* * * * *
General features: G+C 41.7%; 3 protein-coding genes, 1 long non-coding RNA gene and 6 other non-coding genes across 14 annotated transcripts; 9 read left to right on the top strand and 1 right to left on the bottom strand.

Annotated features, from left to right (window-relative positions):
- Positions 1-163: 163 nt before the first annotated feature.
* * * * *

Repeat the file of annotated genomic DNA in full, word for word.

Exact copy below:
General features: G+C 41.7%; 3 protein-coding genes, 1 long non-coding RNA gene and 6 other non-coding genes across 14 annotated transcripts; 9 read left to right on the top strand and 1 right to left on the bottom strand.

Annotated features, from left to right (window-relative positions):
- Positions 1-163: 163 nt before the first annotated feature.